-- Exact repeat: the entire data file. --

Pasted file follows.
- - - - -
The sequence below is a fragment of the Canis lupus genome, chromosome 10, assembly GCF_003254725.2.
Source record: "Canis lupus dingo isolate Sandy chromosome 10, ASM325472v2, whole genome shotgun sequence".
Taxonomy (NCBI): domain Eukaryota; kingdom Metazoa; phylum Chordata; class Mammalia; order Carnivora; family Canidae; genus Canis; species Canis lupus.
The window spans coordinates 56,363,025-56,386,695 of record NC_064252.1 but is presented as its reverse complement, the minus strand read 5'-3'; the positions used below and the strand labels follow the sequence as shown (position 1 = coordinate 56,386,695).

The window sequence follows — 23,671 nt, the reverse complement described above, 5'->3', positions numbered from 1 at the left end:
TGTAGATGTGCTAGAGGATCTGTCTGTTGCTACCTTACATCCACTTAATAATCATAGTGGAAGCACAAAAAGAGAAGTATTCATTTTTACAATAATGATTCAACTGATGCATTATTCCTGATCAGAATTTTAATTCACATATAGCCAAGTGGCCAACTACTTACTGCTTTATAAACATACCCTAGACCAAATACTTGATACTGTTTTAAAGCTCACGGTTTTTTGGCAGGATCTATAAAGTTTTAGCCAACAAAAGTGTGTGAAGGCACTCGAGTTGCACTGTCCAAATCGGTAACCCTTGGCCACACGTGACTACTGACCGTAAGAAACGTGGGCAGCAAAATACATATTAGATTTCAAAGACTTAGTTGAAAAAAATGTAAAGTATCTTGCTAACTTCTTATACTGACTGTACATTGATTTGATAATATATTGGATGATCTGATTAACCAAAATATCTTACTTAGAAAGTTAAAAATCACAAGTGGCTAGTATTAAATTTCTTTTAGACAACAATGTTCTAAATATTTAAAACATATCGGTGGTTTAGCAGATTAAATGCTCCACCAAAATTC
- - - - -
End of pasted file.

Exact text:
The sequence below is a fragment of the Canis lupus genome, chromosome 10, assembly GCF_003254725.2.
Source record: "Canis lupus dingo isolate Sandy chromosome 10, ASM325472v2, whole genome shotgun sequence".
Taxonomy (NCBI): domain Eukaryota; kingdom Metazoa; phylum Chordata; class Mammalia; order Carnivora; family Canidae; genus Canis; species Canis lupus.
The window spans coordinates 56,363,025-56,386,695 of record NC_064252.1 but is presented as its reverse complement, the minus strand read 5'-3'; the positions used below and the strand labels follow the sequence as shown (position 1 = coordinate 56,386,695).

The window sequence follows — 23,671 nt, the reverse complement described above, 5'->3', positions numbered from 1 at the left end:
TGTAGATGTGCTAGAGGATCTGTCTGTTGCTACCTTACATCCACTTAATAATCATAGTGGAAGCACAAAAAGAGAAGTATTCATTTTTACAATAATGATTCAACTGATGCATTATTCCTGATCAGAATTTTAATTCACATATAGCCAAGTGGCCAACTACTTACTGCTTTATAAACATACCCTAGACCAAATACTTGATACTGTTTTAAAGCTCACGGTTTTTTGGCAGGATCTATAAAGTTTTAGCCAACAAAAGTGTGTGAAGGCACTCGAGTTGCACTGTCCAAATCGGTAACCCTTGGCCACACGTGACTACTGACCGTAAGAAACGTGGGCAGCAAAATACATATTAGATTTCAAAGACTTAGTTGAAAAAAATGTAAAGTATCTTGCTAACTTCTTATACTGACTGTACATTGATTTGATAATATATTGGATGATCTGATTAACCAAAATATCTTACTTAGAAAGTTAAAAATCACAAGTGGCTAGTATTAAATTTCTTTTAGACAACAATGTTCTAAATATTTAAAACATATCGGTGGTTTAGCAGATTAAATGCTCCACCAAAATTC